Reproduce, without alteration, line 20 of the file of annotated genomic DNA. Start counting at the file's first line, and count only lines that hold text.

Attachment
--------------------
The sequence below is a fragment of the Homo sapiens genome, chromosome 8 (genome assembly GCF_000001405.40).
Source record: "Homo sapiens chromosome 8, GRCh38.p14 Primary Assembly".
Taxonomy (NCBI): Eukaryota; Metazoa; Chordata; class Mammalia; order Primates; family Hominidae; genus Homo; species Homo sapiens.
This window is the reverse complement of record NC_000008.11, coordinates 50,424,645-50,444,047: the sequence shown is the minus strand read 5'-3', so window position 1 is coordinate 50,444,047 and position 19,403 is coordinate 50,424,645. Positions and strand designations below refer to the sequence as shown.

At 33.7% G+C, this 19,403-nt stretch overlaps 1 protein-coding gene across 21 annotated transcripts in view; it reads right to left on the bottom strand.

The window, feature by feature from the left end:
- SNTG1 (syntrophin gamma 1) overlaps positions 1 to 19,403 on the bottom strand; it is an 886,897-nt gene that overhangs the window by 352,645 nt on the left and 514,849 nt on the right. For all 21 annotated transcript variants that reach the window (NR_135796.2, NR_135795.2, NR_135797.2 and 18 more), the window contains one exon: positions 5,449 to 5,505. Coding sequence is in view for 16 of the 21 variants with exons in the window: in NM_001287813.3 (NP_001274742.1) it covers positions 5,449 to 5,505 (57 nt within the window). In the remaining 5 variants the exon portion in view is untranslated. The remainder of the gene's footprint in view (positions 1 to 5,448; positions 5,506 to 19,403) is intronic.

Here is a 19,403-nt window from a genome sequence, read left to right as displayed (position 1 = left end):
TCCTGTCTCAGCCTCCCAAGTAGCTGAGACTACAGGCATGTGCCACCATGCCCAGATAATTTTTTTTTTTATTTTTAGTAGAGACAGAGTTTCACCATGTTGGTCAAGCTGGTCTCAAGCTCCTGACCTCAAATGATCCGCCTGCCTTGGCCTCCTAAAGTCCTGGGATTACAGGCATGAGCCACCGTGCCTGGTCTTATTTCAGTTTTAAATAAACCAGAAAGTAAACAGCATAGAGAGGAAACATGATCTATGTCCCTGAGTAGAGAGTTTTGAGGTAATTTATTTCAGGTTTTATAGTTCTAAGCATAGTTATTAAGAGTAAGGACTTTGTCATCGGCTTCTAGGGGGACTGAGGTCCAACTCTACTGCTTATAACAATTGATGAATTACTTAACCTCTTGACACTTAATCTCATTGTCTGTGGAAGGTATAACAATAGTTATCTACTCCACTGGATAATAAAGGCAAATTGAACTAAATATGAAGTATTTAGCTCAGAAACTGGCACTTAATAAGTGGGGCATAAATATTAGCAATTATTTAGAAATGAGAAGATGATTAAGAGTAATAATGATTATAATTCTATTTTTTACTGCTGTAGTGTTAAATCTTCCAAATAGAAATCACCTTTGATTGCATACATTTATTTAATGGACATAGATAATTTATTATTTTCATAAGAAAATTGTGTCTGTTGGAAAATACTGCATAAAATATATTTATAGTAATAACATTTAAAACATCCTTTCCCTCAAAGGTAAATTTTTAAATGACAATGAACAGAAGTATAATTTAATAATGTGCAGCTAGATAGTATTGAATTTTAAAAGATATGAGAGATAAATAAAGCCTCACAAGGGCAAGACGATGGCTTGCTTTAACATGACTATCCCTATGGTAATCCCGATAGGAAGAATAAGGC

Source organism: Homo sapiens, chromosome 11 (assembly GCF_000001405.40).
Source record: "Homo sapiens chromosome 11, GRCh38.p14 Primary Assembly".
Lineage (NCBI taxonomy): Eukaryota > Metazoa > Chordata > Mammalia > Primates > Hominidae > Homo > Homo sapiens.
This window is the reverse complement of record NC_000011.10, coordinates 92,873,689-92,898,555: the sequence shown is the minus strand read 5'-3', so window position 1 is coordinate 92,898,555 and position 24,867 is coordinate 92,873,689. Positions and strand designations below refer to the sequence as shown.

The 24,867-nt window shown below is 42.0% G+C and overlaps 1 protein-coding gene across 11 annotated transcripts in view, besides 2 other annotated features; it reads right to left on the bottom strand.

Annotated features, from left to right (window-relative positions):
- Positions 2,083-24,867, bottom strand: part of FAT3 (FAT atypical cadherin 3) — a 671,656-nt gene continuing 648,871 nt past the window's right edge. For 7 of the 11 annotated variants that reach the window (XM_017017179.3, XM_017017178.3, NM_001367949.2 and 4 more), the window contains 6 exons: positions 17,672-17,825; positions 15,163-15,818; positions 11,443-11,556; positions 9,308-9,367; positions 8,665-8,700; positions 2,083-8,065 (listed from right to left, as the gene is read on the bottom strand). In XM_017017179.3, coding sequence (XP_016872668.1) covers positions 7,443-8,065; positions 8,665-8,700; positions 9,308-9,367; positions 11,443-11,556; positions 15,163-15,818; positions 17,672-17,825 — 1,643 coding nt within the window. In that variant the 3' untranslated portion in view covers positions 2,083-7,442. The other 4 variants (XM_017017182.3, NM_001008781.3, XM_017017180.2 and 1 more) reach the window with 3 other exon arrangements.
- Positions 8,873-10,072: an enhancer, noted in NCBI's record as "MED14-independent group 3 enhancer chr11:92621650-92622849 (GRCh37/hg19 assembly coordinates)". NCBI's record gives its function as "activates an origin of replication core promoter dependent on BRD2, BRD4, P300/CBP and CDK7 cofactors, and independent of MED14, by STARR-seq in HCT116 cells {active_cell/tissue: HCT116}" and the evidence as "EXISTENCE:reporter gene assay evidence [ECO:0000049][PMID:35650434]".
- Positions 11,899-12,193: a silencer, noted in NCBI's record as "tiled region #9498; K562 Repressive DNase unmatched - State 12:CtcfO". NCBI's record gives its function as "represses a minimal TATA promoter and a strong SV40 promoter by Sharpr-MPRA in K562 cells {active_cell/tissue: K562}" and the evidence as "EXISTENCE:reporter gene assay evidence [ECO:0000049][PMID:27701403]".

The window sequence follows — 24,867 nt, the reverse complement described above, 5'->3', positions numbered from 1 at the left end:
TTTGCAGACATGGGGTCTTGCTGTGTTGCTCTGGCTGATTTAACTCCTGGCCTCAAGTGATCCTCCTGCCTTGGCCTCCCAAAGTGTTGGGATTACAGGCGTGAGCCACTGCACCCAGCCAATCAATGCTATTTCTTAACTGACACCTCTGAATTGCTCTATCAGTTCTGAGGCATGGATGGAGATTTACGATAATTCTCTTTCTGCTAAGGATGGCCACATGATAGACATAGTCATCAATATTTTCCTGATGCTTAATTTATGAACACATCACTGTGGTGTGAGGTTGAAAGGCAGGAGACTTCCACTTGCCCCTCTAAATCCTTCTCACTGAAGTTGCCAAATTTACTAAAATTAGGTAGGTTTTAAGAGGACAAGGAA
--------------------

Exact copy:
TTTGCAGACATGGGGTCTTGCTGTGTTGCTCTGGCTGATTTAACTCCTGGCCTCAAGTGATCCTCCTGCCTTGGCCTCCCAAAGTGTTGGGATTACAGGCGTGAGCCACTGCACCCAGCCAATCAATGCTATTTCTTAACTGACACCTCTGAATTGCTCTATCAGTTCTGAGGCATGGATGGAGATTTACGATAATTCTCTTTCTGCTAAGGATGGCCACATGATAGACATAGTCATCAATATTTTCCTGATGCTTAATTTATGAACACATCACTGTGGTGTGAGGTTGAAAGGCAGGAGACTTCCACTTGCCCCTCTAAATCCTTCTCACTGAAGTTGCCAAATTTACTAAAATTAGGTAGGTTTTAAGAGGACAAGGAA